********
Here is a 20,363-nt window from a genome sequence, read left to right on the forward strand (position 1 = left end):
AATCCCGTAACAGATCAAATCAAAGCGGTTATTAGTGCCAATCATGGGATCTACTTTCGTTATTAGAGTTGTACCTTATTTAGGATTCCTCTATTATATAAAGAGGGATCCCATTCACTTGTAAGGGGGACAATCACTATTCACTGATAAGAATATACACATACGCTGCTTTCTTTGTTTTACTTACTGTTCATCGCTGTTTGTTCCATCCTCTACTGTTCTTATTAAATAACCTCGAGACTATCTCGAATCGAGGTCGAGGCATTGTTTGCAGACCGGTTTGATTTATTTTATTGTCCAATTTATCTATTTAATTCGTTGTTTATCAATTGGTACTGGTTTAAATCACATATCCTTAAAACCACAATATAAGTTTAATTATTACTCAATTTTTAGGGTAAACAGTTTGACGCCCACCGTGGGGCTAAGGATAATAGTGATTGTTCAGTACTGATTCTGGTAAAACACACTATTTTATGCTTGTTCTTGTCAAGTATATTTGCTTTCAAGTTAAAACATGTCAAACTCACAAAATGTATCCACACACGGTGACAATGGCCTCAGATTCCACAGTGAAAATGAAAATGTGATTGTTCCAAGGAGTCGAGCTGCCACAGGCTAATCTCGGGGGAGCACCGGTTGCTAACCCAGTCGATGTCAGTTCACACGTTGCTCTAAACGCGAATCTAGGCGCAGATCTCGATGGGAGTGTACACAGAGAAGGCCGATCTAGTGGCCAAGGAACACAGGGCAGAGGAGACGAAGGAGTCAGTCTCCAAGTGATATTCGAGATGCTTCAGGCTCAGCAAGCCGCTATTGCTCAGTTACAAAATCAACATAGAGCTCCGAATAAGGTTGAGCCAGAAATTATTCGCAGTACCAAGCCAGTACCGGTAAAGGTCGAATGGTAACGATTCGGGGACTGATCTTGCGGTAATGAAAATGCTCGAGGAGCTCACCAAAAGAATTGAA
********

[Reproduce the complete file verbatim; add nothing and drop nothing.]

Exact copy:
Here is a 20,363-nt window from a genome sequence, read left to right on the forward strand (position 1 = left end):
AATCCCGTAACAGATCAAATCAAAGCGGTTATTAGTGCCAATCATGGGATCTACTTTCGTTATTAGAGTTGTACCTTATTTAGGATTCCTCTATTATATAAAGAGGGATCCCATTCACTTGTAAGGGGGACAATCACTATTCACTGATAAGAATATACACATACGCTGCTTTCTTTGTTTTACTTACTGTTCATCGCTGTTTGTTCCATCCTCTACTGTTCTTATTAAATAACCTCGAGACTATCTCGAATCGAGGTCGAGGCATTGTTTGCAGACCGGTTTGATTTATTTTATTGTCCAATTTATCTATTTAATTCGTTGTTTATCAATTGGTACTGGTTTAAATCACATATCCTTAAAACCACAATATAAGTTTAATTATTACTCAATTTTTAGGGTAAACAGTTTGACGCCCACCGTGGGGCTAAGGATAATAGTGATTGTTCAGTACTGATTCTGGTAAAACACACTATTTTATGCTTGTTCTTGTCAAGTATATTTGCTTTCAAGTTAAAACATGTCAAACTCACAAAATGTATCCACACACGGTGACAATGGCCTCAGATTCCACAGTGAAAATGAAAATGTGATTGTTCCAAGGAGTCGAGCTGCCACAGGCTAATCTCGGGGGAGCACCGGTTGCTAACCCAGTCGATGTCAGTTCACACGTTGCTCTAAACGCGAATCTAGGCGCAGATCTCGATGGGAGTGTACACAGAGAAGGCCGATCTAGTGGCCAAGGAACACAGGGCAGAGGAGACGAAGGAGTCAGTCTCCAAGTGATATTCGAGATGCTTCAGGCTCAGCAAGCCGCTATTGCTCAGTTACAAAATCAACATAGAGCTCCGAATAAGGTTGAGCCAGAAATTATTCGCAGTACCAAGCCAGTACCGGTAAAGGTCGAATGGTAACGATTCGGGGACTGATCTTGCGGTAATGAAAATGCTCGAGGAGCTCACCAAAAGAATTGAA